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Title: Membrane perturbing properties of toxin mycolactone from Mycobacterium ulcerans

Abstract

Mycolactone is the exotoxin produced by Mycobacterium ulcerans and is the virulence factor behind the neglected tropical disease Buruli ulcer. The toxin has a broad spectrum of biological effects within the host organism, stemming from its interaction with at least two molecular targets and the inhibition of protein uptake into the endoplasmic reticulum. Although it has been shown that the toxin can passively permeate into host cells, it is clearly lipophilic. Association with lipid carriers would have substantial implications for the toxin’s distribution within a host organism, delivery to cellular targets, diagnostic susceptibility, and mechanisms of pathogenicity. Yet the toxin’s interactions with, and distribution in, lipids are unknown. Herein we have used coarse-grained molecular dynamics simulations, guided by all-atom simulations, to study the interaction of mycolactone with pure and mixed lipid membranes. Using established techniques, we calculated the toxin’s preferential localization, membrane translocation, and impact on membrane physical and dynamical properties. The computed water-octanol partition coefficient indicates that mycolactone prefers to be in an organic phase rather than in an aqueous environment. Our results show that in a solvated membrane environment the exotoxin mainly localizes in the water-membrane interface, with a preference for the glycerol moiety of lipids, consistent withmore » the reported studies that found it in lipid extracts of the cell. The calculated association constant to the model membrane is similar to the reported association constant for Wiskott-Aldrich syndrome protein. Mycolactone is shown to modify the physical properties of membranes, lowering the transition temperature, compressibility modulus, and critical line tension at which pores can be stabilized. It also shows a tendency to behave as a linactant, a molecule that localizes at the boundary between different fluid lipid domains in membranes and promotes inter-mixing of domains. This property has implications for the toxin’s cellular access, T-cell immunosuppression, and therapeutic potential.« less

Authors:
ORCiD logo [1];  [1];  [1]; ORCiD logo [2];  [1]
  1. Los Alamos National Lab. (LANL), Los Alamos, NM (United States)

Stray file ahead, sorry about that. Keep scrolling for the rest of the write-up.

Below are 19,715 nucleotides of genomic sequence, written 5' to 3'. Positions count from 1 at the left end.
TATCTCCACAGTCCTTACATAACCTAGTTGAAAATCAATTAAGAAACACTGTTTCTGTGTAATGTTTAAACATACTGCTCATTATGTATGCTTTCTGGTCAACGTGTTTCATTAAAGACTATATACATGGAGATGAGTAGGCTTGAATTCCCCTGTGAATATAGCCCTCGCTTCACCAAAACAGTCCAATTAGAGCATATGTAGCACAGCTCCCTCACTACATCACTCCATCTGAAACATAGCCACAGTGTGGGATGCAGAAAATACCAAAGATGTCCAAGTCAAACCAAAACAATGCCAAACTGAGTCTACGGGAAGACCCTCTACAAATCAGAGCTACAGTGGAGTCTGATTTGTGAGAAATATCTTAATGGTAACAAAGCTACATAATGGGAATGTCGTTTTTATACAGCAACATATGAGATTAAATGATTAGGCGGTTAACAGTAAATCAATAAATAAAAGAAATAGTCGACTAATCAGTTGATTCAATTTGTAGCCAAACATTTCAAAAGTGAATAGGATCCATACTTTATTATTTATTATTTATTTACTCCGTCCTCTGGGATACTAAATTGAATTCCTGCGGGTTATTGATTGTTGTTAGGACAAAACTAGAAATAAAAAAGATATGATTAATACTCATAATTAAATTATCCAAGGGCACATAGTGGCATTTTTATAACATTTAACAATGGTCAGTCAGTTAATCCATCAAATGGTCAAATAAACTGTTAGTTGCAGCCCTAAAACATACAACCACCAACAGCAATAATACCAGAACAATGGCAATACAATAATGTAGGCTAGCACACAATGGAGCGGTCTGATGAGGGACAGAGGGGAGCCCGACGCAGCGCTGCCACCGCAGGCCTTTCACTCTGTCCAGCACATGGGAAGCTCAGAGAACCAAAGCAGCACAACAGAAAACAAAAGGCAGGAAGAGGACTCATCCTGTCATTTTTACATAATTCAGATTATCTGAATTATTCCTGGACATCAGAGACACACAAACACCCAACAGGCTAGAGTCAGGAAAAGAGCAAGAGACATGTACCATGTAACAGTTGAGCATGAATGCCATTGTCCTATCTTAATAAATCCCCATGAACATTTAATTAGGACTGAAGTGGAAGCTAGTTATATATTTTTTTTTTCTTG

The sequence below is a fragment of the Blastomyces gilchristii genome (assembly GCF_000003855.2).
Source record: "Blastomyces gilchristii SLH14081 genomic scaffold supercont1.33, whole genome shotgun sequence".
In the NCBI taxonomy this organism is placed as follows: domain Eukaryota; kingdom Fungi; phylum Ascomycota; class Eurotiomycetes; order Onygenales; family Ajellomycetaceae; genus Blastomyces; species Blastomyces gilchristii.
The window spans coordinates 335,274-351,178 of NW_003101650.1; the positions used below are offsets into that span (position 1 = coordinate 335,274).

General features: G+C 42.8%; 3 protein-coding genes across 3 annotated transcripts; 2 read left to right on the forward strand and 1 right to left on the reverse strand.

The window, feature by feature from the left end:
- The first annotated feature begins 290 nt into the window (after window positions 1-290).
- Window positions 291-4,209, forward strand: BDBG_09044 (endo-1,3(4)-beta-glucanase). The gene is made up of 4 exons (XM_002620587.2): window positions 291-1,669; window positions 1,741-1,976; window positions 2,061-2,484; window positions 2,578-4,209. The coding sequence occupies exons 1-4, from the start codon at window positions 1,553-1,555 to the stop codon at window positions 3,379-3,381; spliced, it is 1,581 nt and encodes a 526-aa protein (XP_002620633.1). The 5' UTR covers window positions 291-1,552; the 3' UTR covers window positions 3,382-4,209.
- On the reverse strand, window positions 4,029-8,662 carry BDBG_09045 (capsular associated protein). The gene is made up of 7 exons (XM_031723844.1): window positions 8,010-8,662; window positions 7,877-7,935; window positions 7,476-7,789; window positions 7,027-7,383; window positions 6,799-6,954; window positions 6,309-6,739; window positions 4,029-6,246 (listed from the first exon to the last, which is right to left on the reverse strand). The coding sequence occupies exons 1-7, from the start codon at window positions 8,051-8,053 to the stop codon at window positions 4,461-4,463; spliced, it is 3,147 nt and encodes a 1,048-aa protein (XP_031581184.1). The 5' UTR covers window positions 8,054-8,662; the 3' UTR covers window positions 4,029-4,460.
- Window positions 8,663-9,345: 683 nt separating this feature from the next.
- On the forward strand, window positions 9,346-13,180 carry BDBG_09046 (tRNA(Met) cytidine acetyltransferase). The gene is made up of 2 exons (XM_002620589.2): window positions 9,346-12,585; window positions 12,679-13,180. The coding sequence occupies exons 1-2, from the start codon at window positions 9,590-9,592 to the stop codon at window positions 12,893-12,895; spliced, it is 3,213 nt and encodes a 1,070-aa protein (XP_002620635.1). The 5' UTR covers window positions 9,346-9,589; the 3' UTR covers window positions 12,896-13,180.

2. Univ. of Chicago, IL (United States). Dept. of Chemistry
Publication Date:
Research Org.:
Los Alamos National Lab. (LANL), Los Alamos, NM (United States)
Sponsoring Org.:
USDOE; National Inst. of Health (NIH) (United States)
OSTI Identifier:
1440469
Report Number(s):
LA-UR-14-29038
Journal ID: ISSN 1553-7358
Grant/Contract Number:  
AC52-06NA25396; P50GM085273; R37GM035556; R01-AI113266
Resource Type:
Accepted Manuscript
Journal Name:
PLoS Computational Biology (Online)
Additional Journal Information:
Journal Name: PLoS Computational Biology (Online); Journal Volume: 14; Journal Issue: 2; Journal ID: ISSN 1553-7358
Publisher:
Public Library of Science
Country of Publication:
United States
Language:
English
Subject:
59 BASIC BIOLOGICAL SCIENCES; Biological Science

Citation Formats

Lopez, Cesar A., Unkefer, Clifford J., Swanson, Basil I., Swanson, Jessica M. J., and Gnanakaran, S. Membrane perturbing properties of toxin mycolactone from Mycobacterium ulcerans. United States: N. p., 2018. Web. doi:10.1371/journal.pcbi.1005972.
Lopez, Cesar A., Unkefer, Clifford J., Swanson, Basil I., Swanson, Jessica M. J., & Gnanakaran, S. Membrane perturbing properties of toxin mycolactone from Mycobacterium ulcerans. United States. doi:10.1371/journal.pcbi.1005972.
Lopez, Cesar A., Unkefer, Clifford J., Swanson, Basil I., Swanson, Jessica M. J., and Gnanakaran, S. Mon . "Membrane perturbing properties of toxin mycolactone from Mycobacterium ulcerans". United States. doi:10.1371/journal.pcbi.1005972. https://www.osti.gov/servlets/purl/1440469.
@article{osti_1440469,
title = {Membrane perturbing properties of toxin mycolactone from Mycobacterium ulcerans},